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Author Topic: Recipes for this week's produce  (Read 9902 times)

Offline jayme

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Re: Recipes for this week's produce
« Reply #30 on: June 07, 2006, 06:17:44 PM »
My rhubarb cake is in the oven, my quinoa is almost ready for my leek creation!  Such a food adventure trying to figure out what to do with things.

This is only my second CSA year and I spent several weeks last year scratching my head over kale.  Yes, kale.  It's simple and fantastic and yet I could not figure out how anyone was supposed to eat it.  Rhubarb is a lot trickier than kale.  So KC (kingchicken), it's pretty normal to be overwhelmed right now.  I've never cooked rhubarb OR leeks before so while I've found recipes, it's still all new to me.

You also only really need one bite of success to push on through to the next experiment.  My first food this week, salad, was simple and good.  Today I want to know what the rest will taste like!
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Offline wasabisam

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Re: Recipes for this week's produce
« Reply #31 on: June 07, 2006, 09:50:08 PM »
So, thanks to Jayme, I was inspired to finally tackle quinoa. I have never cooked it before, and we have had some sitting in our cabinet for a while so I decided to take a chance.

Here is roughly my version (all thrown together, nothing measured):

> Quinoa in the rice maker with some vegetable broth seasoning
> 1 leek sauteed in olive oil for a few minutes
> Handful of freshly roasted almonds, chopped
> A few stalks (?) of chives, plus one flower head torn apart into individual flowers
> Bragg's Liquid Aminos - maybe a couple or three tablespoons (for those of you unfamiliar it is similar to soy sauce, but lower in sodium)

So essentially, after cooking the leek for a bit I added the quinoa, the bragg's, then the chives (including the flowers), and then the almonds and cooked for just a couple minutes more, stirring quite frequently. I tested it and it tasted pretty good. But it is for my lunch tomorrow, so I'll most certainly know for sure then. ;)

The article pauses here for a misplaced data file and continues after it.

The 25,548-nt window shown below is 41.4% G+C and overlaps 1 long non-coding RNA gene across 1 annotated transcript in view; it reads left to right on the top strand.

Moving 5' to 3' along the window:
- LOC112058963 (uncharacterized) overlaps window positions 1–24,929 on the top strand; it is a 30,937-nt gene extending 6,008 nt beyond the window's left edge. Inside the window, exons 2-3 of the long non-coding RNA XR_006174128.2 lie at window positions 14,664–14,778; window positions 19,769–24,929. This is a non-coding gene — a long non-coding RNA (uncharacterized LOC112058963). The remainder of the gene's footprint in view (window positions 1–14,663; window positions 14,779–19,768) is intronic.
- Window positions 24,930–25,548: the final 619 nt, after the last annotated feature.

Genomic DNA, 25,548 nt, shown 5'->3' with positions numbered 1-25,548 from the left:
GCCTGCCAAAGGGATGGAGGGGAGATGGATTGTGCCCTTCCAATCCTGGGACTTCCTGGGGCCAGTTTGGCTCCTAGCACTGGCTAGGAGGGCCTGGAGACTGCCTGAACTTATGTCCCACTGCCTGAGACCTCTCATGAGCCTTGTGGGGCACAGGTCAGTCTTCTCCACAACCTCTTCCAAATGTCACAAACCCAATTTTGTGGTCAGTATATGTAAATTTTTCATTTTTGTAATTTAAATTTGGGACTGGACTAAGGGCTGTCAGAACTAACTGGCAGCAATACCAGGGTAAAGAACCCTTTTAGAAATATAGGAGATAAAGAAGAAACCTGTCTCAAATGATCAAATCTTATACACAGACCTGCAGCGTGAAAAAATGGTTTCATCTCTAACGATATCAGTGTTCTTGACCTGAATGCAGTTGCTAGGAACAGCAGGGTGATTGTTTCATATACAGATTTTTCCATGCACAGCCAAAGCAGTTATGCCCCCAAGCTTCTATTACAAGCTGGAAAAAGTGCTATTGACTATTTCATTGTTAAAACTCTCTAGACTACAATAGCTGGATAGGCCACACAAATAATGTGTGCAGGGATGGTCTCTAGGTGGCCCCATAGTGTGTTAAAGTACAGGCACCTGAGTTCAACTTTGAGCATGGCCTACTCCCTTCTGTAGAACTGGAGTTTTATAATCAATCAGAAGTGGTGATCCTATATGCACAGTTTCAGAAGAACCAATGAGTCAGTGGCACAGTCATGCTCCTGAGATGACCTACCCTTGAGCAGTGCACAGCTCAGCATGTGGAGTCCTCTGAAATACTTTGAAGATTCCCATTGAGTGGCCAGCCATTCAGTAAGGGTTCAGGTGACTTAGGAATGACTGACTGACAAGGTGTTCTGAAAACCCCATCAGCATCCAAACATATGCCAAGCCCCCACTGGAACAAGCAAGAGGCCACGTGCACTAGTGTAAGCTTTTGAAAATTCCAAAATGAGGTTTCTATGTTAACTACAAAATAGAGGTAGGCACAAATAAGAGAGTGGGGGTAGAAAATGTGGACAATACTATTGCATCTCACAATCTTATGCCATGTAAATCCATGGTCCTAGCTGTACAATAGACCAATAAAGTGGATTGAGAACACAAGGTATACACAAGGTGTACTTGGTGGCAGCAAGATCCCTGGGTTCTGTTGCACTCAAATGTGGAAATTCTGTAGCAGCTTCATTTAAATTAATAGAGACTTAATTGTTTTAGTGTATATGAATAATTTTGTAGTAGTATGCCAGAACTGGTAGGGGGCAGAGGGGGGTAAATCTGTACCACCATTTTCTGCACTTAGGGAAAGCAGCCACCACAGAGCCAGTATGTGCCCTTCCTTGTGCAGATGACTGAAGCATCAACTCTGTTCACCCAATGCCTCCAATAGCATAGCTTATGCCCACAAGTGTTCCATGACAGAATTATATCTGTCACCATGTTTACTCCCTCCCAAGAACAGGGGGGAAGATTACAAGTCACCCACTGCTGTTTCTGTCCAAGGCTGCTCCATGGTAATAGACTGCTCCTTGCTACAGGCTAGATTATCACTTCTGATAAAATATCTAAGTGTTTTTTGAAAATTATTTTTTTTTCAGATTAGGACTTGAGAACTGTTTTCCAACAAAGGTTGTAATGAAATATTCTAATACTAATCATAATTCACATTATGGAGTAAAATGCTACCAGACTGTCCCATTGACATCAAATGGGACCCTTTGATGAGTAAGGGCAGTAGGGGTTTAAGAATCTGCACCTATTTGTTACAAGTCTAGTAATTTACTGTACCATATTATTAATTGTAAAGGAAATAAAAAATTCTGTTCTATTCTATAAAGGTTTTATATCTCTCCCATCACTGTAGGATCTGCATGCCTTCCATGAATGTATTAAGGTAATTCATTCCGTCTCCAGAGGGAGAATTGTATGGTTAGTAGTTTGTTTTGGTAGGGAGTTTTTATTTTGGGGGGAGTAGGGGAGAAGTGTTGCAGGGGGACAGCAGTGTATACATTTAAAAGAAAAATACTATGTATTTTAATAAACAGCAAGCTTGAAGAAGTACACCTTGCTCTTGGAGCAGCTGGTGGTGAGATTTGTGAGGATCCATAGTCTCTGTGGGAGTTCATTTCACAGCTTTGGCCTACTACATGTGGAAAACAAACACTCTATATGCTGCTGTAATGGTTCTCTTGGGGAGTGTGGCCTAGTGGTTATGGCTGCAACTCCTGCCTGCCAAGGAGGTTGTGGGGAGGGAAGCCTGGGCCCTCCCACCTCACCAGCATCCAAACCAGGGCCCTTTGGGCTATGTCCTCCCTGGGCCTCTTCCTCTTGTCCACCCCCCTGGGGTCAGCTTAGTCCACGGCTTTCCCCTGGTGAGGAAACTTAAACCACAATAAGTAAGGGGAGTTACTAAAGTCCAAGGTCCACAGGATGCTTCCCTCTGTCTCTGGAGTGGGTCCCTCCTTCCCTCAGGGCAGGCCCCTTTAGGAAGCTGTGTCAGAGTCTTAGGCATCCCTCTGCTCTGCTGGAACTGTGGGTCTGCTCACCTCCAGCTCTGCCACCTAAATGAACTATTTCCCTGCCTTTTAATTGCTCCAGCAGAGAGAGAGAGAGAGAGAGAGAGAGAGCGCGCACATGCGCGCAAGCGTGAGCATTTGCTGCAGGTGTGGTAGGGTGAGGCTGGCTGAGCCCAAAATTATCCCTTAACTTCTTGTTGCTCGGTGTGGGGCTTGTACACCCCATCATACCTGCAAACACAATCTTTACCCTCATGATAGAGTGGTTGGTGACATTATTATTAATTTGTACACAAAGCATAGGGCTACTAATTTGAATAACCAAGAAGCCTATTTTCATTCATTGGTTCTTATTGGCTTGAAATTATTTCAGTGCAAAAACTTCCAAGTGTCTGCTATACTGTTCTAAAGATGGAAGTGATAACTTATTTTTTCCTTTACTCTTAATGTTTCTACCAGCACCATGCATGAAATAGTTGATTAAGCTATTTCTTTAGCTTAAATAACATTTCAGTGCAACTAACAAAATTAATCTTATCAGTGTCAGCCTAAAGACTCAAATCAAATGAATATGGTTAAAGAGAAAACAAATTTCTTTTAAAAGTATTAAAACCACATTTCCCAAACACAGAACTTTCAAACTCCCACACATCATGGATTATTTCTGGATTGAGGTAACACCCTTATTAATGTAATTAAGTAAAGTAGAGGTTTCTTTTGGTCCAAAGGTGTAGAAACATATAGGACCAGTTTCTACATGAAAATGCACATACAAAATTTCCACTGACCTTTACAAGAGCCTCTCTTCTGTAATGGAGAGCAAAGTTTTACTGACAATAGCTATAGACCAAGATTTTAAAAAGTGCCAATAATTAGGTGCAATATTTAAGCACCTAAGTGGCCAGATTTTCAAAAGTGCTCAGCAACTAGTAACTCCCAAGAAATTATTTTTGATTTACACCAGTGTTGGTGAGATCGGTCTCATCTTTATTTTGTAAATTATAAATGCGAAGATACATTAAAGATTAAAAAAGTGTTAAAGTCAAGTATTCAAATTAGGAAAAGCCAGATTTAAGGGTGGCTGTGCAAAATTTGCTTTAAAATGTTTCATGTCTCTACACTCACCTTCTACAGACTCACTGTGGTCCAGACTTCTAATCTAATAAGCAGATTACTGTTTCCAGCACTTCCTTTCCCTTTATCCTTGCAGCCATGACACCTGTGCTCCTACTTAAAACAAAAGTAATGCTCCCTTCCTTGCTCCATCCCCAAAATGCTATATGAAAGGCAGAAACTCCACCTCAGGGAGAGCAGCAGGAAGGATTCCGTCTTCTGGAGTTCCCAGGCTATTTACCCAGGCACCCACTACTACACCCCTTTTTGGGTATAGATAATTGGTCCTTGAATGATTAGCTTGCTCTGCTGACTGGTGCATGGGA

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Offline cabanird

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Re: Recipes for this week's produce
« Reply #32 on: June 07, 2006, 10:30:01 PM »


This week's bounty is mostly freaking me out.  *hugging lettuce and strawberries in the safety of my bosom*   :|


sadly, i agree with kicking chicken.... but i was assured by my share partner that there's more stuff coming in the weeks ahead as it's early in the season. my partner took the rhubarb and leeks. i tried to dry out the chives in the oven on low heat.  now my place and me smell like unjuns. 

lettuce was good! the strawberries are cute!
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Offline Harlan

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Re: Recipes for this week's produce
« Reply #33 on: June 08, 2006, 09:50:39 AM »
now my place and me smell like unjuns. 

lettuce was good! the strawberries are cute!

Let us know how those dried chives turned out! I suspect they'll be good reconsitutued in soups... And yeah, those are some tasty strawberries. My grape nuts have been greatly enhanced this week! And without paying $6/pint at the greenmarket...!

Incidentally, for those making the rhubarb bread/cake recipe, if you make two loaves and (like me) don't have enough friends to give away everything, quick breads apparently freeze relatively well. I wrapped my second loaf in foil then put it in a plastic bag. It might need to be refreshed in a hot oven for 5 minutes after thawing....

Offline lanseaux

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Re: Recipes for this week's produce
« Reply #34 on: June 08, 2006, 10:01:49 AM »
Last night I made, based on a recipe from Epicurious:

strawberry rhubarb compote with ginger and lime

12 oz. strawberries
8 oz. rhubarb
5 Tbsp raw sugar
1.5 Tbsp minced crystalised ginger
1/2 tsp micrograted lime zest
juice from 1/2 lime

Mix everything together in a 3 qt. pan over med-high heat, stirring almost constantly.  After a few minutes there will be quite a bit of juice.  Bring the juice to a bare boil and cook for a few more minutes, stirring often.  Reduce heat to simmer and cook for ~5 more minutes, until the rhubarb starts to break down.

Yields about two cups.  It's sweet enough, but still with a really nice tartness, which suits my non-sweet tooth admirably.  I had some as a topping for plain yogurt for dessert.

Offline enigmacat

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Re: Recipes for this week's produce
« Reply #35 on: June 08, 2006, 11:13:04 AM »
Last night I made leek and white bean soup (not quite the same as lanseaux's, I didn't have enough leeks). This was a casual throwing things into the pot recipe - cooking the beans, stirring in a sauteed leek, adding veggie broth, adding some sage from the windowsill at the last minute.

I tried it with truffle oil and fancy olive oil and shavings of parm (in different helpings - didn't try both oils at once). It was yummy.